The RS232 Interface (A2060C) provides a three-wire 9600-baud RS232 interface. The A2060C is a Long-Wire Data Acquisition (LWDAQ) Device. It is a variant of the LWDAQ Programmable Head (A2060A). The A2060C uses a MAX222 interface chip to generate RS232 voltage levels on its transmit line, and to receive RS232 voltage levels on its receive line.
The A2060C operates with the Terminal Instrument. The A2060C provides a 9-pin DIN plug with the following RS232 pin assignments.
|2||Receive Serial Input|
|3||Transmit Serial Output|
|5||Zero Volts (0V)|
The A2060C uses the LC4256V-10T100I programmable logic chip from Lattice Semiconductor. This chip provides 256 generic logic blocks, which is more than enough to implement the RS232 Interface logic. You will find the latest version of the P2060C code here.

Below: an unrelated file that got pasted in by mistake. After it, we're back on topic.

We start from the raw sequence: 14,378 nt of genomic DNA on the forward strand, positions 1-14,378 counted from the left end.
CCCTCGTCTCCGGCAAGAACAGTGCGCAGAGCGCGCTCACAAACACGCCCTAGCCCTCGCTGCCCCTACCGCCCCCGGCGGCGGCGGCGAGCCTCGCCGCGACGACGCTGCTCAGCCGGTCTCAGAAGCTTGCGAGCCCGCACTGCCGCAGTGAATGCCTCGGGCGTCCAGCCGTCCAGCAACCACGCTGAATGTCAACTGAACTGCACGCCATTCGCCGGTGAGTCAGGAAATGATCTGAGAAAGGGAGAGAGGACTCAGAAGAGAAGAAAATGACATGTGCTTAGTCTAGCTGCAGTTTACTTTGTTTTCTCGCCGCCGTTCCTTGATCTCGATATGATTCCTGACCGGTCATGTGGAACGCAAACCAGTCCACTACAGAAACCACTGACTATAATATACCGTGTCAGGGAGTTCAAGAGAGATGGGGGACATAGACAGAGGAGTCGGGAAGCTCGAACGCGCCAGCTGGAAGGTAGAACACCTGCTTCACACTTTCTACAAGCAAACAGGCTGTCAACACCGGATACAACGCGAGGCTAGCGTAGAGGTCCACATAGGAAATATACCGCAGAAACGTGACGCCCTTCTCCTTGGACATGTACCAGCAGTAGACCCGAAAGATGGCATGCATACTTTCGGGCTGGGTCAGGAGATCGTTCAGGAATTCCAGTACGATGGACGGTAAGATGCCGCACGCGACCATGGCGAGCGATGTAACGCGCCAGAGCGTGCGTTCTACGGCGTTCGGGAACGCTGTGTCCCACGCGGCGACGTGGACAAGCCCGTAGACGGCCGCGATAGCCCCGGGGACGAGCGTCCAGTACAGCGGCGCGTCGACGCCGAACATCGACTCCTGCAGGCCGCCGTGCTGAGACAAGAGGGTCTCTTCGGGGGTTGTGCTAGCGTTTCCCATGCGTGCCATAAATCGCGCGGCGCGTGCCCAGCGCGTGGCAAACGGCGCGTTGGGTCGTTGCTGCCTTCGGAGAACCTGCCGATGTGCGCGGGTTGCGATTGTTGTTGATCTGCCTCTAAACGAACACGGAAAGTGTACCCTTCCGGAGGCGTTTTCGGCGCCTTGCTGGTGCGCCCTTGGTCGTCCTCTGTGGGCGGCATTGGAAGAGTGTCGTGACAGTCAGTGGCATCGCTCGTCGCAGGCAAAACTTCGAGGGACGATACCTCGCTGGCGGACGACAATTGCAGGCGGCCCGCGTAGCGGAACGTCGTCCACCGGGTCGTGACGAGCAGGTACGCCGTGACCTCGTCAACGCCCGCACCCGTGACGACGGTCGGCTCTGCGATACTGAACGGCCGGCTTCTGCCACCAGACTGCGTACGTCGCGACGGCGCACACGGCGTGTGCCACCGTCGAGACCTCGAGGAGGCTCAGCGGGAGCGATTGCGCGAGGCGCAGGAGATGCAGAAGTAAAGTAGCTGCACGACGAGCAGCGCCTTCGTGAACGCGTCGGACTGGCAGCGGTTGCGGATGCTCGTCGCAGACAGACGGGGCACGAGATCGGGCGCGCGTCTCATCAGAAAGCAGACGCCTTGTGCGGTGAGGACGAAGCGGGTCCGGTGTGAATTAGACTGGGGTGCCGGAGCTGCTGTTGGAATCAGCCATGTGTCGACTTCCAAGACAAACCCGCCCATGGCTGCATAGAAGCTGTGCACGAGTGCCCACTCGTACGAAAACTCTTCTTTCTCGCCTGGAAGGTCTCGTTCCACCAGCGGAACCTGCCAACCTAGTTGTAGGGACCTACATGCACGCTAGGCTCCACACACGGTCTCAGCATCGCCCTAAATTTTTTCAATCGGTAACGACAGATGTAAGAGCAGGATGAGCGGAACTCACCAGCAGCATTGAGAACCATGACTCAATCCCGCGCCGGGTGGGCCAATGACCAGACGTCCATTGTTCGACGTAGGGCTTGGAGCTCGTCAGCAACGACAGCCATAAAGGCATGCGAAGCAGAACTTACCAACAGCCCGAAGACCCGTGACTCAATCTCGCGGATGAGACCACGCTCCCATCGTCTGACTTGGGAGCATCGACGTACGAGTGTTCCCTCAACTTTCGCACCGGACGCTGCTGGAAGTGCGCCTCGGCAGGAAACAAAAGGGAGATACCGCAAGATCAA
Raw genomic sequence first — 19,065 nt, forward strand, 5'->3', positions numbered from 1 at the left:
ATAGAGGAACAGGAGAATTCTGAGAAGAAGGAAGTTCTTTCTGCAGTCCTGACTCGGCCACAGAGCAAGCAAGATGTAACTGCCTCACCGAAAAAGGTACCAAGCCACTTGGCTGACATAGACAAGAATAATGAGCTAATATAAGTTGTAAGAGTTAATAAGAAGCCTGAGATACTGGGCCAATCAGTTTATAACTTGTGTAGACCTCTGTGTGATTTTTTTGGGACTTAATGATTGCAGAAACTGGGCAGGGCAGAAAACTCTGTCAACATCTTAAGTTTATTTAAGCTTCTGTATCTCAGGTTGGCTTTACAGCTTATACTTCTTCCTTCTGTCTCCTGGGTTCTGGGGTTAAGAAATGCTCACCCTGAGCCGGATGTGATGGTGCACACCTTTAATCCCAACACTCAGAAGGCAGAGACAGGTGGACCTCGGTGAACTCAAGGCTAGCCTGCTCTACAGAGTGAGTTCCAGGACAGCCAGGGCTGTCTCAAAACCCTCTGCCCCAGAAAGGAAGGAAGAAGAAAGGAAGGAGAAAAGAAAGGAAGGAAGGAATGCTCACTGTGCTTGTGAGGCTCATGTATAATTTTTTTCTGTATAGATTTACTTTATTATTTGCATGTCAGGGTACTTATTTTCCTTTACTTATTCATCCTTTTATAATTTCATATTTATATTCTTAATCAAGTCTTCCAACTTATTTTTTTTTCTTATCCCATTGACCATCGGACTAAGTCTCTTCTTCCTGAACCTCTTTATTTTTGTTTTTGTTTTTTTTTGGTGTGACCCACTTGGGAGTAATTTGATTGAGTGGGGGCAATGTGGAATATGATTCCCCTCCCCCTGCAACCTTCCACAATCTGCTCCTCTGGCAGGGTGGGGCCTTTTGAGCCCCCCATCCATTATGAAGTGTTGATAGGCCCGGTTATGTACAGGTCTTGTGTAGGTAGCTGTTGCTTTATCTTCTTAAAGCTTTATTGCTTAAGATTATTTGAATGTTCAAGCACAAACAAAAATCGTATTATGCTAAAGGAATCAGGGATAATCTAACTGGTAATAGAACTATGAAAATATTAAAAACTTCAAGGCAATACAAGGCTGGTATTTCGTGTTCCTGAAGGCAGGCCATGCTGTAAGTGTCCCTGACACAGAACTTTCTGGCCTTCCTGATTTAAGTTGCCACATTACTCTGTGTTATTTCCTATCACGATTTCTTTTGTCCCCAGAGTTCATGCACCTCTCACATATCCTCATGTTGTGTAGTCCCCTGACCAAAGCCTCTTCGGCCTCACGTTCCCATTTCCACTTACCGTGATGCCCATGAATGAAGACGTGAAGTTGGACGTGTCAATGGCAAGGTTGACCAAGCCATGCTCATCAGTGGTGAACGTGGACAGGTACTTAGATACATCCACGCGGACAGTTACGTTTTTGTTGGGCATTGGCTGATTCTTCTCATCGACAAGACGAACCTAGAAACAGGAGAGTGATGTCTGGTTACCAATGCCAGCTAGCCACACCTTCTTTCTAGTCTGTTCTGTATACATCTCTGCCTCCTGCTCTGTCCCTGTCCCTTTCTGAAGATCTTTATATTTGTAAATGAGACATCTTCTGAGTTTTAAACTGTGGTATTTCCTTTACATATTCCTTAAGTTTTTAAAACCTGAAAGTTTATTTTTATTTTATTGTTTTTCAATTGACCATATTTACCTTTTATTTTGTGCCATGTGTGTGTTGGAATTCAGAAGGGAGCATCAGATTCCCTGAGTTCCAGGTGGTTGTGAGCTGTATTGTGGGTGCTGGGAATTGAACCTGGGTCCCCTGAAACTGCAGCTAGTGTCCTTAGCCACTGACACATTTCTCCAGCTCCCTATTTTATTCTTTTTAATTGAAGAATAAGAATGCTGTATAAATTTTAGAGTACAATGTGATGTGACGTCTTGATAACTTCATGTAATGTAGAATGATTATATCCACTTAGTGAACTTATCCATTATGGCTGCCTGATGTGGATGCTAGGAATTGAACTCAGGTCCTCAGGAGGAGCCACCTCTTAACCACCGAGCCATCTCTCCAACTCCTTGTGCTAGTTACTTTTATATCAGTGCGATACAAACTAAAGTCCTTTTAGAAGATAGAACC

The A2060C complies with the LWDAQ specification with the exception of its +5-V current consumption. The A2060C consumes 60 mA when asleep and 65 mA when awak. The LWDAQ maxima are 5 mA and 20 mA respectively. Thus the A2060C is not suitable for incorporation into large LWDAQ systems with long cables and multiplexers. The A2060C is LWDAQ Device Type 3 (data device). It implements no element numbers. Its command bit allocation is as follows.
When the A2060C receives a new command word with DRX set to 1, it transmits bits SD0 through SD7, with SD0 first, on pin 3 of its 9-pin DIN connector. When DTX and LB are 1, the A2060C is ready for byte transfer to the LWDAQ driver. It waits for a stop bit from the driver. When it receives the stop bit, the A2060C transmits the next byte it receives over its RS232 interface to the driver. If DTX is 0 and LB is 1, then the A2060C loops back the logic signal it receives from the LWDAQ Driver, as required by the LWDAQ specification.